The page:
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Randomly Shuffling the Order of Elements in an Array



Recently I needed to write a function that took an array of objects and randomly sorted or 'shuffled' the order of the objects. After coding up what appeared to be the most straight-forward solution, I discovered that the algorithm I used did not actually work correctly.

In this article I will show a correct solution for shuffling an array using the Fisher-Yates algorithm. I will present example code in several programming languages.

The Wrong Way to Do It

My first attempt at solving this problem was to try the following:

function broken_shuffle(a) {
	a.sort(function () {
		return Math.floor(Math.random() - 0.5);

It turns out, because of the algorithm that JavaScript uses to implement its sorting function, the code above will not produce a truely randomly ordered array. The items in the array will be shuffled around a bit, but will be more likely to be close to their original positions.

Searching on the web for 'javascript random order array' will result in many pages that show this incorrect solution, demonstrating why you should be very careful about where you get your information!

Fisher-Yates Shuffle

One correct way to randomly shuffle the order of elements in an array is to use the Fisher-Yates shuffle algorithm.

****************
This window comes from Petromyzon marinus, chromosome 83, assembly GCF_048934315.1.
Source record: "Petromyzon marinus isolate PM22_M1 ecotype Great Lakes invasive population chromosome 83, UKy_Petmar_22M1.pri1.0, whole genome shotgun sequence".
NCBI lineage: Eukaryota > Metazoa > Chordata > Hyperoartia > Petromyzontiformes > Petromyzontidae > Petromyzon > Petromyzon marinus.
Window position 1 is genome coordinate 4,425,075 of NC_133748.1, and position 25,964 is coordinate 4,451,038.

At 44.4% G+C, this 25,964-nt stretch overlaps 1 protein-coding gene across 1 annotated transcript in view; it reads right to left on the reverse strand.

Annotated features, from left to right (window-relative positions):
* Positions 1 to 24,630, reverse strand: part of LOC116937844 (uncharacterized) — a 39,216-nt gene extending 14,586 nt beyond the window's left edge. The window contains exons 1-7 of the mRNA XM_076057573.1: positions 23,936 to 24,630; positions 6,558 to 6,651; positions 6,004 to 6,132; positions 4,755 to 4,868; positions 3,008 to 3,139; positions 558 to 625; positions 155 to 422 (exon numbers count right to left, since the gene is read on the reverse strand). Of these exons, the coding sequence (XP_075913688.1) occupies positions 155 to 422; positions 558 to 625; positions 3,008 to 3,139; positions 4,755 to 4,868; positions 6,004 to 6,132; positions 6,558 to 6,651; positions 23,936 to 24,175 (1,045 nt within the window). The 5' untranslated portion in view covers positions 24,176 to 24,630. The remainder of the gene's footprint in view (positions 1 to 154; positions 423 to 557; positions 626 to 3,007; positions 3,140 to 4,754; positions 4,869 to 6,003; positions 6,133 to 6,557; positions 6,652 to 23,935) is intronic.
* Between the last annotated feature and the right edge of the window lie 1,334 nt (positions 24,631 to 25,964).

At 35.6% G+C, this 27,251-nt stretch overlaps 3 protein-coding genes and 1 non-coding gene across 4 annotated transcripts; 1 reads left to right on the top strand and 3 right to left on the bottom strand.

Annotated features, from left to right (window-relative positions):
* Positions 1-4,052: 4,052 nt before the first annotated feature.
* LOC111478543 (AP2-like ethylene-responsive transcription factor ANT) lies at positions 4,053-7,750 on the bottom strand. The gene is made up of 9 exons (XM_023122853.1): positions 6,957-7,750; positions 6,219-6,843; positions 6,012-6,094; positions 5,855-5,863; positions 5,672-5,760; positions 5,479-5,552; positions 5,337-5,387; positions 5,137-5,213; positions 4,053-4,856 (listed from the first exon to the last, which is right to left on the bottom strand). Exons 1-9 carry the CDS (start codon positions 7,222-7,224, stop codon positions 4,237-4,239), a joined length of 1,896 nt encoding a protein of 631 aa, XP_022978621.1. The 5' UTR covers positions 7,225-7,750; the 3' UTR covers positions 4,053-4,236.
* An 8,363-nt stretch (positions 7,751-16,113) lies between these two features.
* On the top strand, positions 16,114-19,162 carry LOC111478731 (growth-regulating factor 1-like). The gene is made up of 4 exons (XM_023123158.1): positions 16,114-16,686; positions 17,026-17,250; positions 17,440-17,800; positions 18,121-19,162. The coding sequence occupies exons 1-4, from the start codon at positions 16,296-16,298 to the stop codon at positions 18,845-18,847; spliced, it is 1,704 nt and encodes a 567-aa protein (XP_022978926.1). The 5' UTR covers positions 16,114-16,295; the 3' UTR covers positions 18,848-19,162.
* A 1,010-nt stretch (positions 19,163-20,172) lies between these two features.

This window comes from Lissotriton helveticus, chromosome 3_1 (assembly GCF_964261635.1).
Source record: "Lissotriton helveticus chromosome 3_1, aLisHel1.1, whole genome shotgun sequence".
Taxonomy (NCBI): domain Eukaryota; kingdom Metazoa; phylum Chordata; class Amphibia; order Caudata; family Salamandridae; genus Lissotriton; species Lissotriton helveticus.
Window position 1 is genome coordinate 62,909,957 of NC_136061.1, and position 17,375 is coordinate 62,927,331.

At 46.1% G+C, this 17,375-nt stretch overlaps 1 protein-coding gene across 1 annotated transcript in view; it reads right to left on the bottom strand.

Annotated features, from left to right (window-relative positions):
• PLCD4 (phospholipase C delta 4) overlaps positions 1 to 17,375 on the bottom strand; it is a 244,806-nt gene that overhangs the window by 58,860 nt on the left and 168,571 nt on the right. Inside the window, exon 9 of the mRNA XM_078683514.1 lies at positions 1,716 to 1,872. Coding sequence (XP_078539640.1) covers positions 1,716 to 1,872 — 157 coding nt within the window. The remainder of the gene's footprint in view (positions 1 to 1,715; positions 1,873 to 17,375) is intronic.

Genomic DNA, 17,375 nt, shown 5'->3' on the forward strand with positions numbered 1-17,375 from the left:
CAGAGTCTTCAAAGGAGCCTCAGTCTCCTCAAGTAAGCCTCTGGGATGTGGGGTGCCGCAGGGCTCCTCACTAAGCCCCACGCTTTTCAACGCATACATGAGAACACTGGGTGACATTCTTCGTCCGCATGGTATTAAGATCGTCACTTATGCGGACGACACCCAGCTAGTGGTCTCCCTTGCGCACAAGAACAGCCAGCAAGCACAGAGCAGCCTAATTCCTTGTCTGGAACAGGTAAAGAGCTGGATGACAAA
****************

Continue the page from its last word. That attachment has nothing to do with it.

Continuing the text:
The following JavaScript code demonstrates how to use the Fisher-Yates algorithm to shuffle the elements in an array.

// Fisher-Yates shuffle
function shuffle(a) {
	var i = a.length - 1;
	var j, temp;

	while (i > 0) {
		j = Math.floor(Math.random() * (i + 1));
		temp = a[i];
		a[i] = a[j];
		a[j] = temp;
		i = i - 1;


The following animated JavaScript demo shows a set of numbers being shuffled using the Fisher-Yates algorithm:


Other Programming Languages


In Perl or PHP, the shuffle algorithm can be written:

# Fisher-Yates shuffle
sub shuffle
	my $i = scalar(@_) - 1;
	my $j;
	my $temp;

	while ($i > 0)
		$j = int(rand($i + 1));
		$temp = $_[$i];
		$_[$i] = $_[$j];
		$_[$j] = $temp;
		$i = $i - 1;

C, C++ and Java

In C or C++ programming languages, the shuffle algorithm can be written:

// Fisher-Yates shuffle
#include <time.h>
#include <stdlib.h>

void shuffle(int * a, int n)
	int i = n - 1;
	int j, temp;


	while (i > 0)
		j = rand() % (i + 1);
		temp = a[i];
		a[i] = a[j];
		a[j] = temp;
		i = i - 1;

The C/C++ code can also be simply modified to work in Java.